After you die, your estate shall be redistributed to your relatives according to your will. Probate is a daunting legal process that is carried out through the court. There will be a presence of supervisors who will execute your will to the letter. The process can be long and complicated. Too much money can also go to funding the entire process but you can opt out in such a situation. There are ways that you can avoid the whole headache that comes with probate if you know how to do so. Here are five tips to avoiding probate:
1) Writing A Revocable Living Trust
When you establish a living trust, you can put any assets that you choose into the fund. That way, you are in control of these assets. In the instance that you are incapacitated or you die, your trustee will be put in charge of that trust. Attorney Justin Blow deals with estate plan for businesses. If you hire his expertise, your company will not have to suffer through probate, and you can have a clear strategy that will ensure continuity after you are gone. The attorney can assist you in writing a living trust. With a living trust, you will not have to worry about probate.
2) Giving Away Property
You can start distributing your estate before you die. That means that in your last will, the property will not be included. They can still run the estate before you pass away. When you have decided who will receive what property, you can hire an attorney to help you through the process. They will not have to undergo probate since the property is not a part of the last will. They will receive full ownership of the property. Some assets may require you to pay gift tax.
3) Pay On Death Accounts
Your bank account can be in a way that someone can inherit it immediately after death. The trustee can access the funds anytime after your death. The option is available to some banks. The bank account does not have to go through probate.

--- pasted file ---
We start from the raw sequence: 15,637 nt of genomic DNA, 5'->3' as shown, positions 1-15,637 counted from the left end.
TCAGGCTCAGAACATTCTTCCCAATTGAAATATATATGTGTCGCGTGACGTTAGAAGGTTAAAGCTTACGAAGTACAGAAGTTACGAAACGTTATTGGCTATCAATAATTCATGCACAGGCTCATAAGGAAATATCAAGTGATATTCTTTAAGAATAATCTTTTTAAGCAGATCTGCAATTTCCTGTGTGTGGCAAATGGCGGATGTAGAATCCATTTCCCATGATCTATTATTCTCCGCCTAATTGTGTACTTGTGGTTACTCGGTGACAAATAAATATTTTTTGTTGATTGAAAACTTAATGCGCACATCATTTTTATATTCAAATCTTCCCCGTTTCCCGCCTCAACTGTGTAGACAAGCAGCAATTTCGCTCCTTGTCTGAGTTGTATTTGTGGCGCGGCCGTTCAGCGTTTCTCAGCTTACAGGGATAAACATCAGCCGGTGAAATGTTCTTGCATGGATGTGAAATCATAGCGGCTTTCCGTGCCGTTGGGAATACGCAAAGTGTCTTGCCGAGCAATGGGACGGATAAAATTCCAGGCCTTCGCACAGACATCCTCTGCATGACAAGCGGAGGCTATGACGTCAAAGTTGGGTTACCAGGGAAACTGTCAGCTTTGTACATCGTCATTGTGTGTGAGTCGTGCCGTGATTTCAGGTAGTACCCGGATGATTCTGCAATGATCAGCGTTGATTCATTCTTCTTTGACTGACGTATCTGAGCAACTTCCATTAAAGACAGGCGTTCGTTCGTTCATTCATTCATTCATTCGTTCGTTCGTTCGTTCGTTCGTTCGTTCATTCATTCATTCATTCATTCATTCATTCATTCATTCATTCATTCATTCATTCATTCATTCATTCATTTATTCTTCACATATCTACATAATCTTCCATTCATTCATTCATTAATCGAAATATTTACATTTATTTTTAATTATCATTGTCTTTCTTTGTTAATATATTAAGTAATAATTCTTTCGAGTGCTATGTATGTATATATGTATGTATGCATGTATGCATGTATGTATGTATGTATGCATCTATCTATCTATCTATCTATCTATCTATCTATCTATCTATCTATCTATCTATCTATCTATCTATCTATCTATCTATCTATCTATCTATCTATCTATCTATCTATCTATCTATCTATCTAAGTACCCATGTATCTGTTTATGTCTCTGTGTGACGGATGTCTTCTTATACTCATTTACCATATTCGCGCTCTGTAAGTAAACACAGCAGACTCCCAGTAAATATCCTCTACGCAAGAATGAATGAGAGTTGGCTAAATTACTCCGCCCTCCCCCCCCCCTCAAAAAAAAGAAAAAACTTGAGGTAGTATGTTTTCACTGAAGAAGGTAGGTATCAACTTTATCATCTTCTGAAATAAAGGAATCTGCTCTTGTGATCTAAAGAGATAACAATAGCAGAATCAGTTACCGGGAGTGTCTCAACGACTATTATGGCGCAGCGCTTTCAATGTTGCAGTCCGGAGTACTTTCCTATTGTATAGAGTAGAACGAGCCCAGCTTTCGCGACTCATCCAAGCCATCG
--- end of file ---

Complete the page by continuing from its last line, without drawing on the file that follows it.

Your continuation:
4) Beneficiary Designations
Some accounts have a way of paying out to beneficiaries immediately after you die. Some retirement schemes like IRA annuities and 401k can pay out to beneficiaries directly. Consider one of these for retirement.
5) Joint Ownership Of Property
When you co-own assets with someone, they are entitled to the property in case you die. The joint ownership allows the property to exist under the ownership of the other partner in case one dies. There are three ways that you can co-own something with another party. One is through tenancy by entirety where your significant other gets to own the other half of your property. That might even include same-sex couples in some states. The second way to co-own property is through community property. In some states, there are structured community laws. Your spouse will automatically get your property when you die. The last one is the joint tenancy with the right to survivorship. In this case, you both own the property while in the instance of death the survivor takes the property.